About 2,500 municipal wastewater treatment plants have been built in Norway, 400 of which have discharge permits from the County Governors. The municipalities themselves are responsible authorities for the rest, that is to say for populated areas of fewer than 2,000 person equivalents in the case of discharge to fresh water and fjord outlets, and of fewer than 10,000 for discharge into fjords and coastal waters. There are also about 350,000 treatment plants for approximately 800,000 people who either live in sparsely populated areas or have cabins. For these too, the municipality is the pollution control authority. Most wasteater treatment plants in Norway were built during the period 1970 to 1985. There are still about 500 untreated discharges, covering approximately 350,000 persons, where treatment plants have yet to be built. Two trends are that new treatment systems are being built for individual houses and cabins, while other buildings are being connected to the public sewerage system and closing down their separate treatment plants.
Treatment plants that discharge into fresh water, river mouths and some fjords have been constructed to remove phosphorus and often also organic material. These are known as advanced treatment. The phosphorus is removed to prevent algal blooms and the organic material is removed to prevent oxygen depletion. In more open coastal waters, mechanical treatment is more common, since the aquatic environment there is less sensitive to this type of discharge. These are screens, sieves or septic tanks and remove what would otherwise have been visible pollution and prevent the build up of sediments near the discharge points.
Even though 90-95% of the bacteria concentration is removed in advanced treatment plants, the remaing is still considerable.
The pollution retained by the treatment plants is called sewage sludge. This is an organic mass that is dewatered and mainly used as a soil improving agent in agriculture, parks, road embankments, etc. Because of the effective control of what can be discharged into Norway's sewers, the environmental toxin content of sludge is generally low, which means that soil nutrients can be recycled.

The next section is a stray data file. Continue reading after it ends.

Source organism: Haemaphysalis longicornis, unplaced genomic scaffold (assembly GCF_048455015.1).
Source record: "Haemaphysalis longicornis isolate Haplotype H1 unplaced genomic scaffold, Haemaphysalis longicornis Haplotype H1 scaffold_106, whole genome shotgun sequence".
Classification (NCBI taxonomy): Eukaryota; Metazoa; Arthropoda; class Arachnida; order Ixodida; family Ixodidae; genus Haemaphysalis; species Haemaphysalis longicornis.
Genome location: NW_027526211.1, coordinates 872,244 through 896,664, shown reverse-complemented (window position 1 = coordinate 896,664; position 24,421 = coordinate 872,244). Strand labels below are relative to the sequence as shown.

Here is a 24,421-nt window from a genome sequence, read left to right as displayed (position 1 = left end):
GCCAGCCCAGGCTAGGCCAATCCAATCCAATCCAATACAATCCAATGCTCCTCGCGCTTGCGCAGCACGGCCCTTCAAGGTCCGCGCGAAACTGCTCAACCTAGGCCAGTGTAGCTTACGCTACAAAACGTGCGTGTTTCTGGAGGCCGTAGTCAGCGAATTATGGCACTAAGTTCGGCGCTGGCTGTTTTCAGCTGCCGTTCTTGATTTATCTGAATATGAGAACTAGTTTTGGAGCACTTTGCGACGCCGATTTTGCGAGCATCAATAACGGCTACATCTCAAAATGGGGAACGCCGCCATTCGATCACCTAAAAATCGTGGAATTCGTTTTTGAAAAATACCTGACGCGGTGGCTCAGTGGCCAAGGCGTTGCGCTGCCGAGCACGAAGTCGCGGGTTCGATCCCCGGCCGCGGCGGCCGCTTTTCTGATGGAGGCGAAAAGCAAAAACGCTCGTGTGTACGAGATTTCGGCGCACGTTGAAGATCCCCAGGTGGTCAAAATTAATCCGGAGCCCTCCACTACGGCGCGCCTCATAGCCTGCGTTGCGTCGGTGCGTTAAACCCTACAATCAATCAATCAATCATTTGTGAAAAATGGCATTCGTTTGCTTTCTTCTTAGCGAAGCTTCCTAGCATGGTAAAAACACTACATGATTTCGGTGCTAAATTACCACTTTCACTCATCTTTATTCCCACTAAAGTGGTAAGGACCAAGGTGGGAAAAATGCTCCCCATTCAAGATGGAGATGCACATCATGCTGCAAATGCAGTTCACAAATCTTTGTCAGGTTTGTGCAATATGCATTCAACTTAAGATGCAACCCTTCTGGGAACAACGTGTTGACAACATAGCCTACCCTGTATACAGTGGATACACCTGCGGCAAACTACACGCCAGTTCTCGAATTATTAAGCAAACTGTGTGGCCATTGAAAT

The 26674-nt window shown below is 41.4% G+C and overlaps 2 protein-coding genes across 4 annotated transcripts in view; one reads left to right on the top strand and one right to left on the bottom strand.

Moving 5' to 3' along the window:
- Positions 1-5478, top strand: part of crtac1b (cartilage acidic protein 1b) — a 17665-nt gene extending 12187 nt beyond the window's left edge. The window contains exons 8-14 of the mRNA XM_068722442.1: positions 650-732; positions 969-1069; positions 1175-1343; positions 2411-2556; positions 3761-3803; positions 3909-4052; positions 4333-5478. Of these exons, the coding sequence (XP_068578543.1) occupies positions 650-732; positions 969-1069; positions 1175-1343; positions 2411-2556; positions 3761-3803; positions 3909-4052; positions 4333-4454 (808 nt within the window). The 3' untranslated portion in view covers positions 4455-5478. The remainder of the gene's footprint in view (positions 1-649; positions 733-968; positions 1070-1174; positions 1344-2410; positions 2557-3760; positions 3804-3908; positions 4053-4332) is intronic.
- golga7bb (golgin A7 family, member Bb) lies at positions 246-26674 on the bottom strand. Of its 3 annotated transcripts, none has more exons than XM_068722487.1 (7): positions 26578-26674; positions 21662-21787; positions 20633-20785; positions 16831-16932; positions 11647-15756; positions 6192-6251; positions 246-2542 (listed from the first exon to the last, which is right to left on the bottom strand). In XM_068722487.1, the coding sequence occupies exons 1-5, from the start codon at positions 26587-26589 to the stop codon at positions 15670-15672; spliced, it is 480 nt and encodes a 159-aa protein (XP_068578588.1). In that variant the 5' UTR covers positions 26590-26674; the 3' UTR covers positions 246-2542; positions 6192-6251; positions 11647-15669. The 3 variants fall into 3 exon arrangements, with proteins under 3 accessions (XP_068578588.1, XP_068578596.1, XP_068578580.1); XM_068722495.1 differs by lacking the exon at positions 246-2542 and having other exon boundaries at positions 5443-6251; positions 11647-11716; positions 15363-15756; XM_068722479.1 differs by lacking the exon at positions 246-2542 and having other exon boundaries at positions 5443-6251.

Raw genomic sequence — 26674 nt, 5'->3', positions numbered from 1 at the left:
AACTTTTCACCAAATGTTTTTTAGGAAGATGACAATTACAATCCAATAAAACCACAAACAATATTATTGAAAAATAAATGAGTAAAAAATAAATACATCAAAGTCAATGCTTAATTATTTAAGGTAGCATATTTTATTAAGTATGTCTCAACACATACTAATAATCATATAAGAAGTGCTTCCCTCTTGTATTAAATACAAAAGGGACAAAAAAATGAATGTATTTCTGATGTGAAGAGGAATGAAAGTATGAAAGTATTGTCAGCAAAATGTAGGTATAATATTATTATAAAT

What is shown under wastewater treatment plants
Discharge data is presented for more than 700 advanced treatment plants, that is to say all the larger treatment plants that have been built to remove phosphorous and in many cases also organic materials. Many of these plants also measure the discharge of suspended solid (SS) particles and some heavy metals. All the figures are for the quantity of discharges per year and are based on 6 to 24 samples per plant. For each plant, it is also possible to link to discharge permits and summaries of inspections and controls that have been performed by the pollution control authority. It is also possible to compare individual treatment plants with others in the region. Most treatment plants are owned and operated by the municipalities or inter-municipal companies, and the municipalities are also the pollution control authorities for the smaller plants.
What is not shown under wastewater treatment plants
There are many more treatment plants in Norway than the ones that are accessible here, but those not shown are mainly mechanical plants that remove particles more or less effectively and have been built to prevent the build up of sediment deposits near the discharge points. Companies that have their own treatment plants for the discharges to wastewater from their industrial processes are not included in this overview. You will find these under "land-based industry".
The information found here is based on the data sent by the municipalities to Statistics Norway each year. Statistics Norway and the environmental department of the County Governors' offices perform a quality control and correct the figures if needed, based on contact with the local authorities. Where important data may be missing, Statistics Norway inserts standard values, so that national summaries of discharges can be compiled. There are some treatment plants that do not report data and as this summary cannot be subject to total quality control, the combined discharges will seemingly vary somewhat more than the actual discharges do. Work is constantly going on to improve this situation, so that in the course of time the picture will be complete and based on actual measurement data. Statistics Norway publishes discharge data every year, based on the same information from the municipalities.
When is new data presented?
This summary is updated every autumn, based on the municipalities submitting their basic data on 1 March and data quality being checked before publication.